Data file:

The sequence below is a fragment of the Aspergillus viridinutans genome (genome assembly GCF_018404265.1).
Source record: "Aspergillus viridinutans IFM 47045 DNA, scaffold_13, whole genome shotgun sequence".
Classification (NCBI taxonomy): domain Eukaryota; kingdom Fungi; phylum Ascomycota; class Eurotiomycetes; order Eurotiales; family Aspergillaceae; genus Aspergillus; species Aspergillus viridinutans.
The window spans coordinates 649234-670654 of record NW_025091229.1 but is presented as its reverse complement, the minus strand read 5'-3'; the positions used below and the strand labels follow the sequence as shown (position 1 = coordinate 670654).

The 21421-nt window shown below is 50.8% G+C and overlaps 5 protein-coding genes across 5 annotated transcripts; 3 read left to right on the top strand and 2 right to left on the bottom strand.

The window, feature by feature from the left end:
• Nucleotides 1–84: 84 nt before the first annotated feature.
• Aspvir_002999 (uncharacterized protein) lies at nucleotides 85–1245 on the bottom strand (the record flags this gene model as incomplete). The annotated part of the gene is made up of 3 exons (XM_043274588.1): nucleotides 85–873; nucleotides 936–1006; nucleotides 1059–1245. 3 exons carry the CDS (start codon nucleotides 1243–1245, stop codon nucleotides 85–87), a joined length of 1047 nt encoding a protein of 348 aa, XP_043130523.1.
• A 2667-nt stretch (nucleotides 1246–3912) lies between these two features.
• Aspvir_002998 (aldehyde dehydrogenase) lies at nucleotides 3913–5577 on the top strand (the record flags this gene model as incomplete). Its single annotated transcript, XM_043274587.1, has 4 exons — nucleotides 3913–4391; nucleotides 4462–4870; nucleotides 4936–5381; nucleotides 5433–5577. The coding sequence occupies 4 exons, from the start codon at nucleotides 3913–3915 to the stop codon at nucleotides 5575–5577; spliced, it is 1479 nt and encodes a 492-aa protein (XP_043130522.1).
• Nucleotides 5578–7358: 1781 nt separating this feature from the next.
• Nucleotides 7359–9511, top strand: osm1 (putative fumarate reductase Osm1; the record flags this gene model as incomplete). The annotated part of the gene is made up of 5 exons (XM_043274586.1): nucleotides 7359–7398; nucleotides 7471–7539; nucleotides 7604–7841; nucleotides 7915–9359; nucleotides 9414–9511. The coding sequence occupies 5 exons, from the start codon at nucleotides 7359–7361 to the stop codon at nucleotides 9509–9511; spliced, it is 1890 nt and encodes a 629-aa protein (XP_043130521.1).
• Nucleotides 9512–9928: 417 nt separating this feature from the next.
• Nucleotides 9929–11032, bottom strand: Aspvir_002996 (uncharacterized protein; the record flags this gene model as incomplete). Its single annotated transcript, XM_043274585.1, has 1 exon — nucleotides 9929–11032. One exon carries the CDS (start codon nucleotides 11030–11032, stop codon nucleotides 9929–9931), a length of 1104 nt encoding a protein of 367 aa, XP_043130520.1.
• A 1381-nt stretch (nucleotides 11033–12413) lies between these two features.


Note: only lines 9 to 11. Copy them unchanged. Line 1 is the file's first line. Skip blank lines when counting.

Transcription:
• A 2667-nt stretch (nucleotides 1246–3912) lies between these two features.
• Aspvir_002998 (aldehyde dehydrogenase) lies at nucleotides 3913–5577 on the top strand (the record flags this gene model as incomplete). Its single annotated transcript, XM_043274587.1, has 4 exons — nucleotides 3913–4391; nucleotides 4462–4870; nucleotides 4936–5381; nucleotides 5433–5577. The coding sequence occupies 4 exons, from the start codon at nucleotides 3913–3915 to the stop codon at nucleotides 5575–5577; spliced, it is 1479 nt and encodes a 492-aa protein (XP_043130522.1).
• Nucleotides 5578–7358: 1781 nt separating this feature from the next.